On Riding with an Egyptian Cabbie in America

Standard

The ride with the Egyptian driver was different, really different.  And it made me remember a lot of what I both liked and hated about Egypt.

I got into his cab, and noticed the eye of Fatma tasbih hanging from his rear view mirror.  I still didn’t want to jump to conclusions, but I was thinking to myself, this guy is definitely Muslim, probably Arab.  As I retell him my destination address, he goes, “The Cameroonian Embassy”  I had no idea what he was talking about (later on, I would realize that the Cameroonian embassy was actually really close to where I was headed).

Long story short, he realizes that I am headed to an Arab establishment, and wants to know if I am Arab.  I tell him no, but I speak Arabic.

And here begins a pretty nice conversation.  He chastises me for not speaking to him in Arabic when I first entered the cab (how was I supposed to know?… ha, ha…) and then we play the game of guess where he’s from.  His Egyptian accent was not particularly strong, so I thought he might be Yemeni or something.

At any rate, it turns out that he goes back to Egypt pretty frequently and actually goes to Alexandria, so we talked about how life was for me there, and how the political situation in Egypt as a whole sucks.  He professed his apathy for religious extremism. I must admit it was nice  to have a conversation with someone in Egyptian.

But then he goes there, only I didn’t know where the conversation was headed just yet.  He complemented my Arabic, saying my face lights up when I speak it and stuff like that. It’s been so long since I’ve communicated with a native speaker who isn’t Arab-American that the complements felt pretty good.

The next question was  “Are you married.”  My default answer is always no, but I am engaged. He then asked me about my fiancée, and I gave a wonderful description of a 6 foot 3, ivy league  and MIT educated Sierra Leonean-American wonder boy, that I actually have never met (and probably will never meet even if he does exist ha, ha…).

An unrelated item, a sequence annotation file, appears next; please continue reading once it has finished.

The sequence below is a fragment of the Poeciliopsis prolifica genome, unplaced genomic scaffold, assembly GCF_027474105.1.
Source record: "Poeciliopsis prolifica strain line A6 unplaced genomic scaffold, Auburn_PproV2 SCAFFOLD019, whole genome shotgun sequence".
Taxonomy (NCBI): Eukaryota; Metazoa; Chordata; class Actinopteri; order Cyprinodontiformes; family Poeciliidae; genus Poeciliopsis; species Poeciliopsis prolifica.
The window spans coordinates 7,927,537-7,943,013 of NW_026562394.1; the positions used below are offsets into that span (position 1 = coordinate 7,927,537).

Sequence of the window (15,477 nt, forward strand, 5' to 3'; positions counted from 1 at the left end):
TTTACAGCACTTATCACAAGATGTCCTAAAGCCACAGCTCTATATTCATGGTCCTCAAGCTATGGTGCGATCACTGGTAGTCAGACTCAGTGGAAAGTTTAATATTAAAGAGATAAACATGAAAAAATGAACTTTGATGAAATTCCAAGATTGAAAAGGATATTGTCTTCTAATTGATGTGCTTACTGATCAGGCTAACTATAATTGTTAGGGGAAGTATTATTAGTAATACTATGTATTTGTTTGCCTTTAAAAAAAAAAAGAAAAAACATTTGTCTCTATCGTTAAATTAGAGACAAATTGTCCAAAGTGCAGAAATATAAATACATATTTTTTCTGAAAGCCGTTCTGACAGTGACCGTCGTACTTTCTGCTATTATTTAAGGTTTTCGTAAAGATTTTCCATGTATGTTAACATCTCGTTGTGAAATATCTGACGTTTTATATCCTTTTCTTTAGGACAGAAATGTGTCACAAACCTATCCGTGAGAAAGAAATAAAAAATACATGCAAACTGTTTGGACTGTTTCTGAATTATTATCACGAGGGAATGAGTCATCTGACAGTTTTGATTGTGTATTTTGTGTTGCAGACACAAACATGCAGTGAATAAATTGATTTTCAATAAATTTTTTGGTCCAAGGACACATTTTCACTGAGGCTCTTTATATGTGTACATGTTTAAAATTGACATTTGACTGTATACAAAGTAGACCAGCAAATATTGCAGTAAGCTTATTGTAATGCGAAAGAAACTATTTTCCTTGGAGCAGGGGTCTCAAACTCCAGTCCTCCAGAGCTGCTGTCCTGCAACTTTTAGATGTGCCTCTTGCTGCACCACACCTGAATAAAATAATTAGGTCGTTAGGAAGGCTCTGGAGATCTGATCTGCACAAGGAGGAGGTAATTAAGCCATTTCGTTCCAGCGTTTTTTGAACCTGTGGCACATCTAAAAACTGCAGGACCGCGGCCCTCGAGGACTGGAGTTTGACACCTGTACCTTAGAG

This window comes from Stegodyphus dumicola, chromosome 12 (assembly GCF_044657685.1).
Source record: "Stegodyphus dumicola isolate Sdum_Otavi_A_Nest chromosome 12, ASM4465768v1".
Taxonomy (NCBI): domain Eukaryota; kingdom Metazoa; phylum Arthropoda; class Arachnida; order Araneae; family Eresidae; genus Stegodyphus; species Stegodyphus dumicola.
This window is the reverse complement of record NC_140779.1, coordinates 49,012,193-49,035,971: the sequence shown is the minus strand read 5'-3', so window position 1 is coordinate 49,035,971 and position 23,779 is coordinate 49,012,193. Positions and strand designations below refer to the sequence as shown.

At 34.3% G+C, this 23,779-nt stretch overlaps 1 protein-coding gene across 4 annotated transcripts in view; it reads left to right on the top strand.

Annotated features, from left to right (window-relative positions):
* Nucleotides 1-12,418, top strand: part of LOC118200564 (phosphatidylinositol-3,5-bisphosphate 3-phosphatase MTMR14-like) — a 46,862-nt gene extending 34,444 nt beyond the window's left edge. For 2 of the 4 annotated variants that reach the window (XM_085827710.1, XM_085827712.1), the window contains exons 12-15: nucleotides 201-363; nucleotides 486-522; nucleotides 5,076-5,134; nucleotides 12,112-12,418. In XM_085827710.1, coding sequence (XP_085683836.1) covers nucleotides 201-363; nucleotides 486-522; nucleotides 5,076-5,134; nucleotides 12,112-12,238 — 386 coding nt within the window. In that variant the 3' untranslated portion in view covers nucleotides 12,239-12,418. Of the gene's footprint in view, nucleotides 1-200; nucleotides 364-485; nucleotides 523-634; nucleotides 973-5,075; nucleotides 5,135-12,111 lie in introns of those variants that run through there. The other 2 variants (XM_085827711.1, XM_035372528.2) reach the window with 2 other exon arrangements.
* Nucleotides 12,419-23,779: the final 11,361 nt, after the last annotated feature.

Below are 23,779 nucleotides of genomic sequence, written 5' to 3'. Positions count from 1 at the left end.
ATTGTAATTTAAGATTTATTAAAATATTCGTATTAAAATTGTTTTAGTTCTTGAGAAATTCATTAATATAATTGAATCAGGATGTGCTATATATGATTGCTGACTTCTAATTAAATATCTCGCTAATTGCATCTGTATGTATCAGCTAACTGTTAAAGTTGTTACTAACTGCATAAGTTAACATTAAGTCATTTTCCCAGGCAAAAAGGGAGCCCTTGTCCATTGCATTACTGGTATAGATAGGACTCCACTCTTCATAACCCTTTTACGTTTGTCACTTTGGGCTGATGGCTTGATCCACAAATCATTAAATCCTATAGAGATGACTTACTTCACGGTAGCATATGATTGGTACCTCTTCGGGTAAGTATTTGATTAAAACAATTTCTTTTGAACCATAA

The cab driver then goes on about his American wife and how she made his life hell.  He apparently celebrated when he got divorced, so he advised me to take it slow and not rush into marriage just yet.

We reached my destination and he asked me if I had an aunt or sister that looked like me and was looking to get married.  Apparently he really “likes women who like me.” Surprised at the question, and weirded out by how similar it was to situations I’ve been in other countries, I told him that I do not.  Unfortunately, it was in my “I’m uncomfortable, so I’m going to smile and probably make you think I’m being coquettish” way.  He pressed the issue again, and I tried to be a little more firm.

I thanked him for his time and was on my way… ha, ha….

This was really funny cab ride for a lot of reasons. It really took me back to Egypt and how cab drivers were great language practice.  Actually, I’m not the only one that thinks so, there’s actually a book set in cab rides around Cairo with the narrator focusing on his interactions with them.

At the same time, it really took me back to Egypt and this weird thing that happened there.

The “are you married, I want someone just like you,” thing.  Ugh.  It just makes me wonder.  Dude, you just talked about how your marriage did not work out.  If you pick your partners the way you are trying to pick one with me, then maybe that’s part of the problem…Well, your problem… ha, ha.  If we were in Egypt, I would think that it’s probably more about my passport being blue than anything else.  Well, actually perhaps a mix of passport being blue and people actually getting married that way, after one meeting.